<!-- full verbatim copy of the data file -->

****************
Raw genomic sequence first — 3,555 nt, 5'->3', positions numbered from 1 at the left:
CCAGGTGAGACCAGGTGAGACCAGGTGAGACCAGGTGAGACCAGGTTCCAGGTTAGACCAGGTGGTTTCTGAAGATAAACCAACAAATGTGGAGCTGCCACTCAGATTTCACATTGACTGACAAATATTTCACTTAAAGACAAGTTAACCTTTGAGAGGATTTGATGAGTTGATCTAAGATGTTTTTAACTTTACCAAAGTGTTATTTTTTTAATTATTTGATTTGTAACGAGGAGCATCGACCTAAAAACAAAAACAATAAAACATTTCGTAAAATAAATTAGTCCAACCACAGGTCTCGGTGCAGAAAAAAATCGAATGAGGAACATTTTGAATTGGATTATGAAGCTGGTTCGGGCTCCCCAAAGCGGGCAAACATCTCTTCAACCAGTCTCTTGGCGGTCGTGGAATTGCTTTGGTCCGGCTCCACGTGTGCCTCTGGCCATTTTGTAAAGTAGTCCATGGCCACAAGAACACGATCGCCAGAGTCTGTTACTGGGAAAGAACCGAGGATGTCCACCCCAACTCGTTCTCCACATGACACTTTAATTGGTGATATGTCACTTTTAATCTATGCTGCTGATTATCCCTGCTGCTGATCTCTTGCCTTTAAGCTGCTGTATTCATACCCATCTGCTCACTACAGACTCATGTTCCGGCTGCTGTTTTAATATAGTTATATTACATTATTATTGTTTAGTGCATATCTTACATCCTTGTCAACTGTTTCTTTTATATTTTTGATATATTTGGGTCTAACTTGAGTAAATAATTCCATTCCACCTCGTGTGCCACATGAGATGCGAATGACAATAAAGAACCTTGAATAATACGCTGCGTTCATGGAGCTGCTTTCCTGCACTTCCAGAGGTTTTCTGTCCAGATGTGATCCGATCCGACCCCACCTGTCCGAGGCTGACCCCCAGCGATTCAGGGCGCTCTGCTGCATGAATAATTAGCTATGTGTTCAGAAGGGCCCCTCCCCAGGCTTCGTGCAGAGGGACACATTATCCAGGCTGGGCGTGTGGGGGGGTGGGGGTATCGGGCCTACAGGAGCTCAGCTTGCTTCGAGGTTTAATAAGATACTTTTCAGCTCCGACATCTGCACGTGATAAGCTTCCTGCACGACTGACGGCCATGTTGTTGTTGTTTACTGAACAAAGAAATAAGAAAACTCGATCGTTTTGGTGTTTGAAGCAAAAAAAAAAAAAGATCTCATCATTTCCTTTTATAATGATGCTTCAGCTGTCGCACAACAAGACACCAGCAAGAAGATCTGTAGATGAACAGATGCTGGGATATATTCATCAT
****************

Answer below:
Raw genomic sequence first — 3,555 nt, 5'->3', positions numbered from 1 at the left:
CCAGGTGAGACCAGGTGAGACCAGGTGAGACCAGGTGAGACCAGGTTCCAGGTTAGACCAGGTGGTTTCTGAAGATAAACCAACAAATGTGGAGCTGCCACTCAGATTTCACATTGACTGACAAATATTTCACTTAAAGACAAGTTAACCTTTGAGAGGATTTGATGAGTTGATCTAAGATGTTTTTAACTTTACCAAAGTGTTATTTTTTTAATTATTTGATTTGTAACGAGGAGCATCGACCTAAAAACAAAAACAATAAAACATTTCGTAAAATAAATTAGTCCAACCACAGGTCTCGGTGCAGAAAAAAATCGAATGAGGAACATTTTGAATTGGATTATGAAGCTGGTTCGGGCTCCCCAAAGCGGGCAAACATCTCTTCAACCAGTCTCTTGGCGGTCGTGGAATTGCTTTGGTCCGGCTCCACGTGTGCCTCTGGCCATTTTGTAAAGTAGTCCATGGCCACAAGAACACGATCGCCAGAGTCTGTTACTGGGAAAGAACCGAGGATGTCCACCCCAACTCGTTCTCCACATGACACTTTAATTGGTGATATGTCACTTTTAATCTATGCTGCTGATTATCCCTGCTGCTGATCTCTTGCCTTTAAGCTGCTGTATTCATACCCATCTGCTCACTACAGACTCATGTTCCGGCTGCTGTTTTAATATAGTTATATTACATTATTATTGTTTAGTGCATATCTTACATCCTTGTCAACTGTTTCTTTTATATTTTTGATATATTTGGGTCTAACTTGAGTAAATAATTCCATTCCACCTCGTGTGCCACATGAGATGCGAATGACAATAAAGAACCTTGAATAATACGCTGCGTTCATGGAGCTGCTTTCCTGCACTTCCAGAGGTTTTCTGTCCAGATGTGATCCGATCCGACCCCACCTGTCCGAGGCTGACCCCCAGCGATTCAGGGCGCTCTGCTGCATGAATAATTAGCTATGTGTTCAGAAGGGCCCCTCCCCAGGCTTCGTGCAGAGGGACACATTATCCAGGCTGGGCGTGTGGGGGGGTGGGGGTATCGGGCCTACAGGAGCTCAGCTTGCTTCGAGGTTTAATAAGATACTTTTCAGCTCCGACATCTGCACGTGATAAGCTTCCTGCACGACTGACGGCCATGTTGTTGTTGTTTACTGAACAAAGAAATAAGAAAACTCGATCGTTTTGGTGTTTGAAGCAAAAAAAAAAAAAGATCTCATCATTTCCTTTTATAATGATGCTTCAGCTGTCGCACAACAAGACACCAGCAAGAAGATCTGTAGATGAACAGATGCTGGGATATATTCATCAT